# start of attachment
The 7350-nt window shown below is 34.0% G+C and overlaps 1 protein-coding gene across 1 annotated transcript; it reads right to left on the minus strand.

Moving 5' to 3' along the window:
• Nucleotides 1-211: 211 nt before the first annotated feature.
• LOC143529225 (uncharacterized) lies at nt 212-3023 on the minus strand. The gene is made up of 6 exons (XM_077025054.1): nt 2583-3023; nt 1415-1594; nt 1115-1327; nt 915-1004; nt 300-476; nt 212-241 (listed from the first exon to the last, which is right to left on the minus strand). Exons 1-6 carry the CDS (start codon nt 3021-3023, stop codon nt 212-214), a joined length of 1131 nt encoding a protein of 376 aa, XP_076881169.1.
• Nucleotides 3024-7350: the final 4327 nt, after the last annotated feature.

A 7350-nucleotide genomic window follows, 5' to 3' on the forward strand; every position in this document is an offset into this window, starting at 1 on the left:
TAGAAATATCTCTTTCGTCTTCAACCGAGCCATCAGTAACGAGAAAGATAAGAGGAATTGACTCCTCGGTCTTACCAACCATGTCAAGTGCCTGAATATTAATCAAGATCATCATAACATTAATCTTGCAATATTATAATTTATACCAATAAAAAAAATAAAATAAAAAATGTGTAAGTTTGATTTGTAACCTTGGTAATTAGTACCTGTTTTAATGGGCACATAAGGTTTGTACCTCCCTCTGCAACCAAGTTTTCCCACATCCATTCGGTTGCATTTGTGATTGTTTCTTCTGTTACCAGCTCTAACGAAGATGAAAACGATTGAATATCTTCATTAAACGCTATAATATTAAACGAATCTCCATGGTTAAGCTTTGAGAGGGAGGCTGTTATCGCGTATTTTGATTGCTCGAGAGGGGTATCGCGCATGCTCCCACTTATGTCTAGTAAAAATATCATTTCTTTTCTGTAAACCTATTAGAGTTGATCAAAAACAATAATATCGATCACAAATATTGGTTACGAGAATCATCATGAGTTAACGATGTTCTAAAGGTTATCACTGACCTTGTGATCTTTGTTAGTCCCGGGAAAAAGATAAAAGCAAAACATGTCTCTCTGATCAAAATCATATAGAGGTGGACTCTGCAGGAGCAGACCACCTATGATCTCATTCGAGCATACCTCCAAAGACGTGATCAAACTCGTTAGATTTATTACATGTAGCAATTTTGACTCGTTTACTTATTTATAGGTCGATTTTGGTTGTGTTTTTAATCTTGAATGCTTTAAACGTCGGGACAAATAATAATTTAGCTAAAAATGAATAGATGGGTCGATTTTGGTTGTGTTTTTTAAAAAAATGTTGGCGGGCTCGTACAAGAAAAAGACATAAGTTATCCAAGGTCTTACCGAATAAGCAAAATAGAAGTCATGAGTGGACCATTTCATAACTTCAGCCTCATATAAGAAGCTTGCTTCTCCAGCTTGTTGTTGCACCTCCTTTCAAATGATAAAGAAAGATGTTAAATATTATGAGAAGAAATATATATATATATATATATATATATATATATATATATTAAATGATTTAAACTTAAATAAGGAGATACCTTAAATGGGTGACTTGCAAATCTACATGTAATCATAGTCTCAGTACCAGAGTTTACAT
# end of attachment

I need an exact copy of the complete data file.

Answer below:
The 7350-nt window shown below is 34.0% G+C and overlaps 1 protein-coding gene across 1 annotated transcript; it reads right to left on the minus strand.

Moving 5' to 3' along the window:
• Nucleotides 1-211: 211 nt before the first annotated feature.
• LOC143529225 (uncharacterized) lies at nt 212-3023 on the minus strand. The gene is made up of 6 exons (XM_077025054.1): nt 2583-3023; nt 1415-1594; nt 1115-1327; nt 915-1004; nt 300-476; nt 212-241 (listed from the first exon to the last, which is right to left on the minus strand). Exons 1-6 carry the CDS (start codon nt 3021-3023, stop codon nt 212-214), a joined length of 1131 nt encoding a protein of 376 aa, XP_076881169.1.
• Nucleotides 3024-7350: the final 4327 nt, after the last annotated feature.

A 7350-nucleotide genomic window follows, 5' to 3' on the forward strand; every position in this document is an offset into this window, starting at 1 on the left:
TAGAAATATCTCTTTCGTCTTCAACCGAGCCATCAGTAACGAGAAAGATAAGAGGAATTGACTCCTCGGTCTTACCAACCATGTCAAGTGCCTGAATATTAATCAAGATCATCATAACATTAATCTTGCAATATTATAATTTATACCAATAAAAAAAATAAAATAAAAAATGTGTAAGTTTGATTTGTAACCTTGGTAATTAGTACCTGTTTTAATGGGCACATAAGGTTTGTACCTCCCTCTGCAACCAAGTTTTCCCACATCCATTCGGTTGCATTTGTGATTGTTTCTTCTGTTACCAGCTCTAACGAAGATGAAAACGATTGAATATCTTCATTAAACGCTATAATATTAAACGAATCTCCATGGTTAAGCTTTGAGAGGGAGGCTGTTATCGCGTATTTTGATTGCTCGAGAGGGGTATCGCGCATGCTCCCACTTATGTCTAGTAAAAATATCATTTCTTTTCTGTAAACCTATTAGAGTTGATCAAAAACAATAATATCGATCACAAATATTGGTTACGAGAATCATCATGAGTTAACGATGTTCTAAAGGTTATCACTGACCTTGTGATCTTTGTTAGTCCCGGGAAAAAGATAAAAGCAAAACATGTCTCTCTGATCAAAATCATATAGAGGTGGACTCTGCAGGAGCAGACCACCTATGATCTCATTCGAGCATACCTCCAAAGACGTGATCAAACTCGTTAGATTTATTACATGTAGCAATTTTGACTCGTTTACTTATTTATAGGTCGATTTTGGTTGTGTTTTTAATCTTGAATGCTTTAAACGTCGGGACAAATAATAATTTAGCTAAAAATGAATAGATGGGTCGATTTTGGTTGTGTTTTTTAAAAAAATGTTGGCGGGCTCGTACAAGAAAAAGACATAAGTTATCCAAGGTCTTACCGAATAAGCAAAATAGAAGTCATGAGTGGACCATTTCATAACTTCAGCCTCATATAAGAAGCTTGCTTCTCCAGCTTGTTGTTGCACCTCCTTTCAAATGATAAAGAAAGATGTTAAATATTATGAGAAGAAATATATATATATATATATATATATATATATATATATATTAAATGATTTAAACTTAAATAAGGAGATACCTTAAATGGGTGACTTGCAAATCTACATGTAATCATAGTCTCAGTACCAGAGTTTACAT